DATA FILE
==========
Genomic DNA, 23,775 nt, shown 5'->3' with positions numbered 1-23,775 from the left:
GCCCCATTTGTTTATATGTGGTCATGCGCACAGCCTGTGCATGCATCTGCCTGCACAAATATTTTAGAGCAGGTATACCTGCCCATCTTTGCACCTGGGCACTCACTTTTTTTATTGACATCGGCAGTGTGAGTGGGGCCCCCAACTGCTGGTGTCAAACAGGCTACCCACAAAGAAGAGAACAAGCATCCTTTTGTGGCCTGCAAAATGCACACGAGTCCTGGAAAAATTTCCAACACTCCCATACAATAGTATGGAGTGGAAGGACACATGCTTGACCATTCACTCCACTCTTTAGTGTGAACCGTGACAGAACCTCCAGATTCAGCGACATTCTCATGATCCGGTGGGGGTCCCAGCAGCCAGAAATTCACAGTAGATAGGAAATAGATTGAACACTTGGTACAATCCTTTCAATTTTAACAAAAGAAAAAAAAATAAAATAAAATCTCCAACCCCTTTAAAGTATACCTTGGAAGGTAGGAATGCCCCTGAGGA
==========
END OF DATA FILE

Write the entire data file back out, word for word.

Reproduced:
Genomic DNA, 23,775 nt, shown 5'->3' with positions numbered 1-23,775 from the left:
GCCCCATTTGTTTATATGTGGTCATGCGCACAGCCTGTGCATGCATCTGCCTGCACAAATATTTTAGAGCAGGTATACCTGCCCATCTTTGCACCTGGGCACTCACTTTTTTTATTGACATCGGCAGTGTGAGTGGGGCCCCCAACTGCTGGTGTCAAACAGGCTACCCACAAAGAAGAGAACAAGCATCCTTTTGTGGCCTGCAAAATGCACACGAGTCCTGGAAAAATTTCCAACACTCCCATACAATAGTATGGAGTGGAAGGACACATGCTTGACCATTCACTCCACTCTTTAGTGTGAACCGTGACAGAACCTCCAGATTCAGCGACATTCTCATGATCCGGTGGGGGTCCCAGCAGCCAGAAATTCACAGTAGATAGGAAATAGATTGAACACTTGGTACAATCCTTTCAATTTTAACAAAAGAAAAAAAAATAAAATAAAATCTCCAACCCCTTTAAAGTATACCTTGGAAGGTAGGAATGCCCCTGAGGA